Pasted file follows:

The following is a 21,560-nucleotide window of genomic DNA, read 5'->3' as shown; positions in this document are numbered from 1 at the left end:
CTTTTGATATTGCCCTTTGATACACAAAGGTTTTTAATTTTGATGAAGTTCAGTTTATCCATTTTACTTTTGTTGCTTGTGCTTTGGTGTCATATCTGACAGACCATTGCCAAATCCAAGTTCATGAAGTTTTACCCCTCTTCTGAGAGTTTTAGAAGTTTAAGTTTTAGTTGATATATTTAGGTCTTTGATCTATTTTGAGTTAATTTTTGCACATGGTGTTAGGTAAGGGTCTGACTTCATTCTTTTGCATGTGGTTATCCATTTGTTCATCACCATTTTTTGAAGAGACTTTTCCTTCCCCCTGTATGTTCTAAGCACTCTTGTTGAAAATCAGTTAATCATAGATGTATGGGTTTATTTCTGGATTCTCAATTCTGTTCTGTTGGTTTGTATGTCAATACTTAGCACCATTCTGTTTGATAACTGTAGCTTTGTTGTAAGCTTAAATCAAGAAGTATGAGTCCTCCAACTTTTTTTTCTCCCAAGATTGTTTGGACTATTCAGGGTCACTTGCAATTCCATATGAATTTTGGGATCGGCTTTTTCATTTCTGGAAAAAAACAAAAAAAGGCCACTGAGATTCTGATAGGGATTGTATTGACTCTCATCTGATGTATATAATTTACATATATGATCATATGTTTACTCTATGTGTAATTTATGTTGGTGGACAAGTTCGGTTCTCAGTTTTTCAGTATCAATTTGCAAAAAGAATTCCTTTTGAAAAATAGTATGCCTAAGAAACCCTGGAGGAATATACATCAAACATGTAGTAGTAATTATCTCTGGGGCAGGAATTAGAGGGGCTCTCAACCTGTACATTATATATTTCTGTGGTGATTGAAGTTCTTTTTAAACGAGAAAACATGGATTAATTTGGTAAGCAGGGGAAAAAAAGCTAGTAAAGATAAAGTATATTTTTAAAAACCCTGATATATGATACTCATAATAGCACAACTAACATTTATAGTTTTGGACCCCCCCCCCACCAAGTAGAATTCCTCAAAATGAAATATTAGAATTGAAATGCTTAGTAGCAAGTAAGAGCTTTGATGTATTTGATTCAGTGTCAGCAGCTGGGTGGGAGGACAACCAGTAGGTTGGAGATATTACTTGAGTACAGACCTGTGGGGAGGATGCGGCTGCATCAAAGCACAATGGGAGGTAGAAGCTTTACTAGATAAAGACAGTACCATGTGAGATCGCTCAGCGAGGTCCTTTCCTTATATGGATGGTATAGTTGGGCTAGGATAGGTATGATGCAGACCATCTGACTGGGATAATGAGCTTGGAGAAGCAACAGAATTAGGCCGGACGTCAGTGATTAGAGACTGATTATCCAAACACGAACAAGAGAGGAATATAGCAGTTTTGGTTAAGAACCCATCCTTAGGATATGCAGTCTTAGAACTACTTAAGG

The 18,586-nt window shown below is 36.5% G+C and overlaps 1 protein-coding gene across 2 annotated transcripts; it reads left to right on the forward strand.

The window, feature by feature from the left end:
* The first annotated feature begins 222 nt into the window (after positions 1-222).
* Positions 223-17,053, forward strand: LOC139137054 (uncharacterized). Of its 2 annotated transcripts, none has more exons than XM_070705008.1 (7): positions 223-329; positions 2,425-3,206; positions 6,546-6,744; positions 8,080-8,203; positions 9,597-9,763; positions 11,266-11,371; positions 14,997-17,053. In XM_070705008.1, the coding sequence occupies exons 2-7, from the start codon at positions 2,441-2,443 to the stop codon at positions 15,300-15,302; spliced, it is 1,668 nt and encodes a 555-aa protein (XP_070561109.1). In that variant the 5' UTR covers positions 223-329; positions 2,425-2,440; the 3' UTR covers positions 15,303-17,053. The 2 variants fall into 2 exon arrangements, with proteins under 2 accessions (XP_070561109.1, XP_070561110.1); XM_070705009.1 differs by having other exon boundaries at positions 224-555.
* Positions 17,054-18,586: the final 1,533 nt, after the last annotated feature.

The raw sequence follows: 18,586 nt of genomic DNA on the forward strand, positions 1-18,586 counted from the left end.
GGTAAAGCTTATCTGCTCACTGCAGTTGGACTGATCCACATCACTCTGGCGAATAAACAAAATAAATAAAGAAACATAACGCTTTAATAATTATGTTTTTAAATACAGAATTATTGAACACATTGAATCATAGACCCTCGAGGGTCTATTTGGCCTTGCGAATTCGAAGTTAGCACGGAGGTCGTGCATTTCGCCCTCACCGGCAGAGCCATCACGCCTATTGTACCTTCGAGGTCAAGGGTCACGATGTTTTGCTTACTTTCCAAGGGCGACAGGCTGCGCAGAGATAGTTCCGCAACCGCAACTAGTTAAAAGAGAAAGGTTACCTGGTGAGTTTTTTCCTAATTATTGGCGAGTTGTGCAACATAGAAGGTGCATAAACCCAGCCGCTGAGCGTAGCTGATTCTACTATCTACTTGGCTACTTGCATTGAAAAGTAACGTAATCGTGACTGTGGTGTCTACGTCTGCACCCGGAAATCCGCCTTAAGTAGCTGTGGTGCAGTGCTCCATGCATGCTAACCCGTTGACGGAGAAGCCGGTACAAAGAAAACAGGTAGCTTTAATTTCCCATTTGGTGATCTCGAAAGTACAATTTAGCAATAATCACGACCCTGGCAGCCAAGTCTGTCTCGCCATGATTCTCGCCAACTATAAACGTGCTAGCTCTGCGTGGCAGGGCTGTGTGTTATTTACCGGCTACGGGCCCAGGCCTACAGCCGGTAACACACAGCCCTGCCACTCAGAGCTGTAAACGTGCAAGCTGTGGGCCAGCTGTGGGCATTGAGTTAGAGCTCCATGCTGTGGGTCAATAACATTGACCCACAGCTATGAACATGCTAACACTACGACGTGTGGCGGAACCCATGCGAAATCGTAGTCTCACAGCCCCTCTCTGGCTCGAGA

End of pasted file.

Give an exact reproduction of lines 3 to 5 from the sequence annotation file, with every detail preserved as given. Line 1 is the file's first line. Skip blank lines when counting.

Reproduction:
The 18,586-nt window shown below is 36.5% G+C and overlaps 1 protein-coding gene across 2 annotated transcripts; it reads left to right on the forward strand.

The window, feature by feature from the left end:
* The first annotated feature begins 222 nt into the window (after positions 1-222).